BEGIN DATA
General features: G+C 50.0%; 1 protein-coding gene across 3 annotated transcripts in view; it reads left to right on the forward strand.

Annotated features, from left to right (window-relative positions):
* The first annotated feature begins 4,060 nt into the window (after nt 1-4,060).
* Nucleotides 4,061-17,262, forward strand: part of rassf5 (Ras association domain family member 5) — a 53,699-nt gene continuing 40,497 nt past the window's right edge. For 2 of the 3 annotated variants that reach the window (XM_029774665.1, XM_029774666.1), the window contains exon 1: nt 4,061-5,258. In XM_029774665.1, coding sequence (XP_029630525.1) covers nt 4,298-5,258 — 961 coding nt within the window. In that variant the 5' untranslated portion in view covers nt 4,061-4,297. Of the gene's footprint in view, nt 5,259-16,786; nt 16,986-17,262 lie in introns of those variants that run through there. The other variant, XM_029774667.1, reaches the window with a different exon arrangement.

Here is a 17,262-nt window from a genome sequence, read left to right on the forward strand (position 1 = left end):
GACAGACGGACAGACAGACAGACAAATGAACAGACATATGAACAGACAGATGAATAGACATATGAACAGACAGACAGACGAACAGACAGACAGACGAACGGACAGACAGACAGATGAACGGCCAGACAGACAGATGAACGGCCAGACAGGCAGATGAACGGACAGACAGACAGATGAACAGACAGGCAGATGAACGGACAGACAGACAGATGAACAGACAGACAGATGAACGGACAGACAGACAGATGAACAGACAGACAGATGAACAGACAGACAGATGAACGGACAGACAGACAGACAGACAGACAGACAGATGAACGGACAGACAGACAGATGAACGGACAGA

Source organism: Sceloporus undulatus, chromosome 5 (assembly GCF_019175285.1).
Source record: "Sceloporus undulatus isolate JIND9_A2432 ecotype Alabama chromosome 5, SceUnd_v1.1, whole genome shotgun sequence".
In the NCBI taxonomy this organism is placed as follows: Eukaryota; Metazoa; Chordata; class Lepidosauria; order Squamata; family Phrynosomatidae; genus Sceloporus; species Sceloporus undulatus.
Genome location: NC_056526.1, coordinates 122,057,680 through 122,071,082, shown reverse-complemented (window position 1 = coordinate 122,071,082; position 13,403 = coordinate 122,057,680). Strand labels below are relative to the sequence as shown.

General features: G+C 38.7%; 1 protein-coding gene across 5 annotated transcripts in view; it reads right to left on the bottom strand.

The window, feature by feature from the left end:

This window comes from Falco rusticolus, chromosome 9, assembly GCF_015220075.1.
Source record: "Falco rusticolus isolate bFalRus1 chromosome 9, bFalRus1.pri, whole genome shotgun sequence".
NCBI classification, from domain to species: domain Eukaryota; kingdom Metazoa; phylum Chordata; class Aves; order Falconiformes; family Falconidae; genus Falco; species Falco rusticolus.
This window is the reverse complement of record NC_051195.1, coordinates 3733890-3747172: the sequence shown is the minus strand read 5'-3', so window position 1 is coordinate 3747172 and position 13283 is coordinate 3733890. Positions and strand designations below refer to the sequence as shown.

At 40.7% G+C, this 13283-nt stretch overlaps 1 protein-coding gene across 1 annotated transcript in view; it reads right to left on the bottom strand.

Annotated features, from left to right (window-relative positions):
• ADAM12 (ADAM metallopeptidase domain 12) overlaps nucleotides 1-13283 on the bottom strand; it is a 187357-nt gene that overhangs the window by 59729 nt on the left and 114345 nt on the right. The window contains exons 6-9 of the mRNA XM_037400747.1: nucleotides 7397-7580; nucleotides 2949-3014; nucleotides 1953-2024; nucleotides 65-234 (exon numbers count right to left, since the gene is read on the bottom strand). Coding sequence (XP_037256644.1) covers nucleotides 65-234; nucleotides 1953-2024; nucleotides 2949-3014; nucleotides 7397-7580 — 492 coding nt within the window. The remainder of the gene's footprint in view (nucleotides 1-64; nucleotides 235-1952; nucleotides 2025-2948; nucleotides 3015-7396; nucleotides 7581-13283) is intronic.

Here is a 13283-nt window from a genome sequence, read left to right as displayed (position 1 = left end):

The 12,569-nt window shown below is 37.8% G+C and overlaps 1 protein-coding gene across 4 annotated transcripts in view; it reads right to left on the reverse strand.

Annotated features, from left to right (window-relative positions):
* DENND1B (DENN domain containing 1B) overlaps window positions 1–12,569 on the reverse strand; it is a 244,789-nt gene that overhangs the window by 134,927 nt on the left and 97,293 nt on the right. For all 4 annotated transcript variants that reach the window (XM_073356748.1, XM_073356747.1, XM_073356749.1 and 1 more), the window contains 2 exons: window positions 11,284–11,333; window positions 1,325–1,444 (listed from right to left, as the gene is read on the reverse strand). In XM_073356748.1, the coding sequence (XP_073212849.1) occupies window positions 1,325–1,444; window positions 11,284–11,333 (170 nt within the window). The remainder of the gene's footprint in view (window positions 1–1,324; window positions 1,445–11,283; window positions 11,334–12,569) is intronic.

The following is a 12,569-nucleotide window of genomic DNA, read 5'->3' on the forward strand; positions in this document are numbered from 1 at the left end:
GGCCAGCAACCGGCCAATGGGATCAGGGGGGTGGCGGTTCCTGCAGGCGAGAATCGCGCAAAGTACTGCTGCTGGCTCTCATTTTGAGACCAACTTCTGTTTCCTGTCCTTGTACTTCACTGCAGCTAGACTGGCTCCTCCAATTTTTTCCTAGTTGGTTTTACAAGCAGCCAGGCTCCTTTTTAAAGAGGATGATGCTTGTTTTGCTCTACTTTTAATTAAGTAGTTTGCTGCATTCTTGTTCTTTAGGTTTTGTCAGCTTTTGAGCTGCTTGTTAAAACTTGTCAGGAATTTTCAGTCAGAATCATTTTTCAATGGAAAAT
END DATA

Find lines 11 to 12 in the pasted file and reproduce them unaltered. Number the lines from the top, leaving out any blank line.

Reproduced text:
General features: G+C 38.7%; 1 protein-coding gene across 5 annotated transcripts in view; it reads right to left on the bottom strand.

The window, feature by feature from the left end: